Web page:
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California Privacy Protection Agency Issues Newly Modified Regulations on CPRA


On Monday, September 17, 2022, the California Privacy Protection Agency issued modified proposed CPRA regulations and accompanying explanations. The modified proposed regulations were influenced in part by the large volume of comments collected during the 45-day written comment period on the first round of proposed regulations, the  public hearings held in August and subsequent Agency board meetings in September.  The next round of Board meetings are scheduled for October 28 and 29 where they will adopt or modify the 28 items called out in the draft regulations. If and when the requatons will be finalized is unknown and likely to follow the same path CCPA proposed regulations did in 2020. The proposed regulations still do not completely address the new law and further rulemaking should be expected, particularly around employee data.

General Overview of the Proposed Regulation Modifications

Collection and Use of Personal Information

The proposed regulations require businesses processing personal information to be “reasonably necessary and proportionate” as it relates to the collection and processing of that data. The earlier version of regulations saw this through the lens of a “reasonable person”.  The revised language adds to this by considering three different sets of criteria:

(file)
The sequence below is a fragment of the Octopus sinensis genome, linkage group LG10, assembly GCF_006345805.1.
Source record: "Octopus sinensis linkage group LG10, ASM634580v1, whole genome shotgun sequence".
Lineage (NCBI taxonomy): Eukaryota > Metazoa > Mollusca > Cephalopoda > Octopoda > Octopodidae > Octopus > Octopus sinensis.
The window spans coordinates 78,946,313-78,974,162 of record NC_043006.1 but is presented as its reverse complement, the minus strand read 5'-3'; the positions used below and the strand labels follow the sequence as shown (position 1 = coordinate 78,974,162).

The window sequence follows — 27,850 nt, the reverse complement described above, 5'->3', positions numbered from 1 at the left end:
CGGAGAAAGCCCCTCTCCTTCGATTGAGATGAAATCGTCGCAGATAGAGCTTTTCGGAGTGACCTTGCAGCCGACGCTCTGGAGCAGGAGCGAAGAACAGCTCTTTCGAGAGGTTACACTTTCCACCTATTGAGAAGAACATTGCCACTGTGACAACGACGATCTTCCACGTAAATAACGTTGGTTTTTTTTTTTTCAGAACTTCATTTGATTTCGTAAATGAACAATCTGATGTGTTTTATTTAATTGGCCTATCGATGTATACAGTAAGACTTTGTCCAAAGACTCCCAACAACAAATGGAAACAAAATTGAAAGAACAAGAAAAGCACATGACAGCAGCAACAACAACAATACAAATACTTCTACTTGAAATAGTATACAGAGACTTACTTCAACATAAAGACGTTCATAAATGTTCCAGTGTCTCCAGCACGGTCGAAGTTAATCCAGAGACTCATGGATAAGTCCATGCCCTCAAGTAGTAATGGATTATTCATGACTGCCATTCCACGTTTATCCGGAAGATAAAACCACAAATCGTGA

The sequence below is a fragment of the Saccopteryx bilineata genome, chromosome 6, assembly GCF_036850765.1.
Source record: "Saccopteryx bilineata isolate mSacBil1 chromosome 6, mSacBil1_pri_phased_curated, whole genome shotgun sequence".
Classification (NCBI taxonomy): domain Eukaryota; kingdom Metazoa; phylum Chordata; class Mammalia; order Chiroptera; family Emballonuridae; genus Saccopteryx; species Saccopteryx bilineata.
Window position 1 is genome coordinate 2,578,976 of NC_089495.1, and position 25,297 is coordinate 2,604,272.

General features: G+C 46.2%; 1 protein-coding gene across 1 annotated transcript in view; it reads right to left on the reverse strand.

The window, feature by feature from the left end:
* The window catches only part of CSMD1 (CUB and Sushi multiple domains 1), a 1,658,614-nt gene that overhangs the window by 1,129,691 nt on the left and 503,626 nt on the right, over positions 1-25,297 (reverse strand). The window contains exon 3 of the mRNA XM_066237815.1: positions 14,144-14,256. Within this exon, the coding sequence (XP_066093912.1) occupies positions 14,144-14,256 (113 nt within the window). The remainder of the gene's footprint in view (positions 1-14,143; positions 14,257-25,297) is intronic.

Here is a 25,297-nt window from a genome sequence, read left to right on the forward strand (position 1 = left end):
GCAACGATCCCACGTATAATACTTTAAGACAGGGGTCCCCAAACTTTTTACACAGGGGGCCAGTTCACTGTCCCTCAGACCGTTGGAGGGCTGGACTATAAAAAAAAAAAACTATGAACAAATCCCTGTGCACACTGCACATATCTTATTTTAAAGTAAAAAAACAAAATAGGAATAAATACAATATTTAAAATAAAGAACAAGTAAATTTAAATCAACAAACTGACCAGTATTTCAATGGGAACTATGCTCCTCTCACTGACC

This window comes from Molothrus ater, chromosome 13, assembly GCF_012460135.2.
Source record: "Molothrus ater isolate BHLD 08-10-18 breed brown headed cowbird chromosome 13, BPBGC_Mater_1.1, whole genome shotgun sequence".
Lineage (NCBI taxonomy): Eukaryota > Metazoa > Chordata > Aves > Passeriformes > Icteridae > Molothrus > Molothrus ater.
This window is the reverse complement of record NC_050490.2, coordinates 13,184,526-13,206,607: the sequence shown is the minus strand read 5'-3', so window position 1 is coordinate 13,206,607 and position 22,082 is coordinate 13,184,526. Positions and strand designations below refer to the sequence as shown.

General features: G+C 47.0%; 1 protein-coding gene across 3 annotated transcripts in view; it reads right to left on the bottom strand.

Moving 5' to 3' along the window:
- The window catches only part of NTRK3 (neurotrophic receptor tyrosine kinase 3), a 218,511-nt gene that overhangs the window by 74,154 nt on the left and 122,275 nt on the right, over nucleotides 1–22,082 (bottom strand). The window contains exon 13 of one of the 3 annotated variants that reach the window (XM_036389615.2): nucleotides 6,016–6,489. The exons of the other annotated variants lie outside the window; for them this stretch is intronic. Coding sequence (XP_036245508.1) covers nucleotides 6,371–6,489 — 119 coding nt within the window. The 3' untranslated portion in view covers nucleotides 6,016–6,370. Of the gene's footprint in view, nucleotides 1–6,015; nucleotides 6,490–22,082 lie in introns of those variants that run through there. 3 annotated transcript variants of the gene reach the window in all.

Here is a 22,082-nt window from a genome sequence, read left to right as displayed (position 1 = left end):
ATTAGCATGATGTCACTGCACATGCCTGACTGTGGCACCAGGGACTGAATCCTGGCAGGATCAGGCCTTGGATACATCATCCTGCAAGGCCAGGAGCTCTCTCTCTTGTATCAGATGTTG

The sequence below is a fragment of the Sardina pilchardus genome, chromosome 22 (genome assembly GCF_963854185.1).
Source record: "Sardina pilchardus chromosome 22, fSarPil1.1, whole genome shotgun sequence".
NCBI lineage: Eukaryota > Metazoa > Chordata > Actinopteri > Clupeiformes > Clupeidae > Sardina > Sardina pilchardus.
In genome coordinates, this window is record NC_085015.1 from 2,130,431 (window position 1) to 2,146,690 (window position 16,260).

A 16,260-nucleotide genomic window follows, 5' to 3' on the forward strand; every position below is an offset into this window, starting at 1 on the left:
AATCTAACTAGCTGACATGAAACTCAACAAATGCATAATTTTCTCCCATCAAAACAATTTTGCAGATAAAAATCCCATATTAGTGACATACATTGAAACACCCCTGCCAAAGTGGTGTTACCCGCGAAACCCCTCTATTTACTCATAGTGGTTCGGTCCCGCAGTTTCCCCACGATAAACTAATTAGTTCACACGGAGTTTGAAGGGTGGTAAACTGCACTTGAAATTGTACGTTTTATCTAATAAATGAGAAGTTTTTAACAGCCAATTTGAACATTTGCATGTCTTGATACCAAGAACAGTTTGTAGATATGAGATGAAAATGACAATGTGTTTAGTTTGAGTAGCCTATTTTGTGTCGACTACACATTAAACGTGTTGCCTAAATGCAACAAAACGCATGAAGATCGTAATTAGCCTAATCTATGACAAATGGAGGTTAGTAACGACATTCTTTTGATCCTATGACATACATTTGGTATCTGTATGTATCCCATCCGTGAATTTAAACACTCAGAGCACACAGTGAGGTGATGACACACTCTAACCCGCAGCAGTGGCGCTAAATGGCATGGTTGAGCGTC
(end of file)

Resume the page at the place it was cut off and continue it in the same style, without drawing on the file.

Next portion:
• Can the businesses determine proportionality and necessity?
    • What is the relationship between the consumer and the business?
    • What type, nature, and amount of personal information does the business seek to collect or process?
    • What is the source of the personal information and the business’s method for collecting or processing it?
    • What is the specificity, explicitness, and prominence of disclosures to the consumer about the purpose for collecting or processing the consumer’s personal information, such as in the Notice at Collection and in the marketing materials to the consumer about the business’s good or service?
    • To what degree is the involvement of service providers, contractors, third parties, or other entities in the collection or processing of personal information apparent to the consumer?
  • Are disclosed purposes compatible with the context in which personal information was collected?
    • At the time of collection of the personal information, what are the consumer’s reasonable expectations concerning the purpose for which the personal information will be collected or processed?
    • What are the other disclosed purposes for which the business seeks to further collect or process the consumer’s personal information?
    • Does a strong link exist between the consumer’s expectations that the personal information will be used to provide them with a requested service at the time of collection, and the use of the information to repair errors that impair the intended functionality of that requested service?